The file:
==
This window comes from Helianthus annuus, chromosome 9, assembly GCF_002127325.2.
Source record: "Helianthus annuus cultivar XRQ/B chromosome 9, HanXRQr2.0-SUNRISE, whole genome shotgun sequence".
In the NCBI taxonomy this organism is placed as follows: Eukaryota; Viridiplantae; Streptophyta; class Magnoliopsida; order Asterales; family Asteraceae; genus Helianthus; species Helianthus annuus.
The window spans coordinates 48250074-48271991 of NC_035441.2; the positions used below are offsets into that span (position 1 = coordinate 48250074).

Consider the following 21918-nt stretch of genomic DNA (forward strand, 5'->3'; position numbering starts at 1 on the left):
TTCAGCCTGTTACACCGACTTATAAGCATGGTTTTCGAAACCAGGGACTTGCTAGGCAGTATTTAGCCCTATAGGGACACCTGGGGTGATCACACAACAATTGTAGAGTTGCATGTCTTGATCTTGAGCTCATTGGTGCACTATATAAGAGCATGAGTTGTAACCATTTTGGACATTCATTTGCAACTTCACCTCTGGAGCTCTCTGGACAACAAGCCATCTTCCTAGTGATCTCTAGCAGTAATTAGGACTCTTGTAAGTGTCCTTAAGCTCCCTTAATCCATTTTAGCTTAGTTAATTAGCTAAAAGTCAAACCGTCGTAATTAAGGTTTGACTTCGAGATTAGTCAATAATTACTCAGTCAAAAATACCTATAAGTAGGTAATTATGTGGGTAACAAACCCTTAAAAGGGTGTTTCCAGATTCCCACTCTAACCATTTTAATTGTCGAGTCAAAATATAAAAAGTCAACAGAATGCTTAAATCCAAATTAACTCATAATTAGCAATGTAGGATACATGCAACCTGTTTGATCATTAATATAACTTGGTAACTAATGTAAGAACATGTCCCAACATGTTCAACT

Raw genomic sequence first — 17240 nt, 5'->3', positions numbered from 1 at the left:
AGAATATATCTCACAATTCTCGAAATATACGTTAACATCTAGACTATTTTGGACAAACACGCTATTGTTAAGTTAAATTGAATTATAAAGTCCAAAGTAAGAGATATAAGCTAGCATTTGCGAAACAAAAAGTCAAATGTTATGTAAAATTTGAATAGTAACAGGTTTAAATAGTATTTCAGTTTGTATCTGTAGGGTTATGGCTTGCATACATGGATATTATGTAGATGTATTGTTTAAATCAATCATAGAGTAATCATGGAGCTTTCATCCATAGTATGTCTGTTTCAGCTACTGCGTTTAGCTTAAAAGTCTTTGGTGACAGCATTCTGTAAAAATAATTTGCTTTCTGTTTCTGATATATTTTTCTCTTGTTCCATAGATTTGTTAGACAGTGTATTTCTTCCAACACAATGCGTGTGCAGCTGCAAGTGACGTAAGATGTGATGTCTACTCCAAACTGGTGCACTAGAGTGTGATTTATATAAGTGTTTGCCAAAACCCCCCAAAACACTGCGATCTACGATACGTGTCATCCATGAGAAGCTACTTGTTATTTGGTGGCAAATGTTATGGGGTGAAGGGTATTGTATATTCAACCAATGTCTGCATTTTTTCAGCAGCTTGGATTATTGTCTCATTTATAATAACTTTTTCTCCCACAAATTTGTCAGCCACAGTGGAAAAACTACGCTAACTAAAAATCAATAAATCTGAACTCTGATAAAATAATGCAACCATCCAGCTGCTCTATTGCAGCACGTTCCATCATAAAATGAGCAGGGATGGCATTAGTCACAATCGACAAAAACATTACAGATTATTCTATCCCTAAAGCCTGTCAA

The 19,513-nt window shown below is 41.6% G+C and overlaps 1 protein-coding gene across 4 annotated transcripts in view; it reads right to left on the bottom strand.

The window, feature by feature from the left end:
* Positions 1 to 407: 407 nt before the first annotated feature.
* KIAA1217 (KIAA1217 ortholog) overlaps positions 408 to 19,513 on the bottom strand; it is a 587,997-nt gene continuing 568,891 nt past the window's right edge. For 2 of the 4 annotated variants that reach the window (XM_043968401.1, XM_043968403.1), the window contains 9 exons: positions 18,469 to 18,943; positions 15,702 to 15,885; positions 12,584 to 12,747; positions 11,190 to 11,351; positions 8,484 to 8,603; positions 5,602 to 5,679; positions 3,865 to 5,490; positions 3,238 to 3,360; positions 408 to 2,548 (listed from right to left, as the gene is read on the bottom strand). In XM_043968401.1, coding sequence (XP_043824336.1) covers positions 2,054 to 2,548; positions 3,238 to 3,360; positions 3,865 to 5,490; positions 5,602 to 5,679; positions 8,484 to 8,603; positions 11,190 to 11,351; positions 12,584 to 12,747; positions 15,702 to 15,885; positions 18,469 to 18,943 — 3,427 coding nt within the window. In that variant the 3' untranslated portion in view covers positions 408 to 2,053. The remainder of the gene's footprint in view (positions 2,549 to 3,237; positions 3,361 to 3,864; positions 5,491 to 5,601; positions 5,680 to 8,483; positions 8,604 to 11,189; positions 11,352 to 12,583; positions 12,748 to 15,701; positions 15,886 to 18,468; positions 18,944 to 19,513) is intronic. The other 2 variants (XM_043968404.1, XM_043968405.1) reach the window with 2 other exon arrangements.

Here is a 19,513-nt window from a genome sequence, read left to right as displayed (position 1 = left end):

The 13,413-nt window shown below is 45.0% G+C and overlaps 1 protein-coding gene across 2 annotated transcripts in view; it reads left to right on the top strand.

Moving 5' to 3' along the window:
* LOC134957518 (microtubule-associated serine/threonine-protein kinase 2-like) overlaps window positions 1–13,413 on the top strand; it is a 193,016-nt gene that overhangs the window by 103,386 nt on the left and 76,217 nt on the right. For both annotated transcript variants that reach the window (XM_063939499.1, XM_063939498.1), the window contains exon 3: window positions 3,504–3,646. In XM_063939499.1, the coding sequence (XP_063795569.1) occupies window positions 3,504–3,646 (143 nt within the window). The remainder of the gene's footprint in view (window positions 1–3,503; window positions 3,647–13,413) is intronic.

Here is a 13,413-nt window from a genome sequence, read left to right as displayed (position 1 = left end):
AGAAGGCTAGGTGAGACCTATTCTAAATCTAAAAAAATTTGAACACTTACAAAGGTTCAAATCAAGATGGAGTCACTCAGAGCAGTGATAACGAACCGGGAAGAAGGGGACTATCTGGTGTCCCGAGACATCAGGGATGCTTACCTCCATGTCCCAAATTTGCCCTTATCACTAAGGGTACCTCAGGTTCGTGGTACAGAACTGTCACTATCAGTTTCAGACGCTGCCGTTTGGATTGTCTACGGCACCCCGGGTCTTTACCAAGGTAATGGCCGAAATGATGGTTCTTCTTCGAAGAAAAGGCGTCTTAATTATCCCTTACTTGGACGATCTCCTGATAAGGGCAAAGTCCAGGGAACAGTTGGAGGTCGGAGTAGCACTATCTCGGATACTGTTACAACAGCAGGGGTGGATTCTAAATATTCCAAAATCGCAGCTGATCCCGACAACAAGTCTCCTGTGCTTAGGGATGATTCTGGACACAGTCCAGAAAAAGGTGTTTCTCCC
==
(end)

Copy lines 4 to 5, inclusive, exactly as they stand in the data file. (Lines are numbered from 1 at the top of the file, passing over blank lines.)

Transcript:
The window spans coordinates 48250074-48271991 of NC_035441.2; the positions used below are offsets into that span (position 1 = coordinate 48250074).

Consider the following 21918-nt stretch of genomic DNA (forward strand, 5'->3'; position numbering starts at 1 on the left):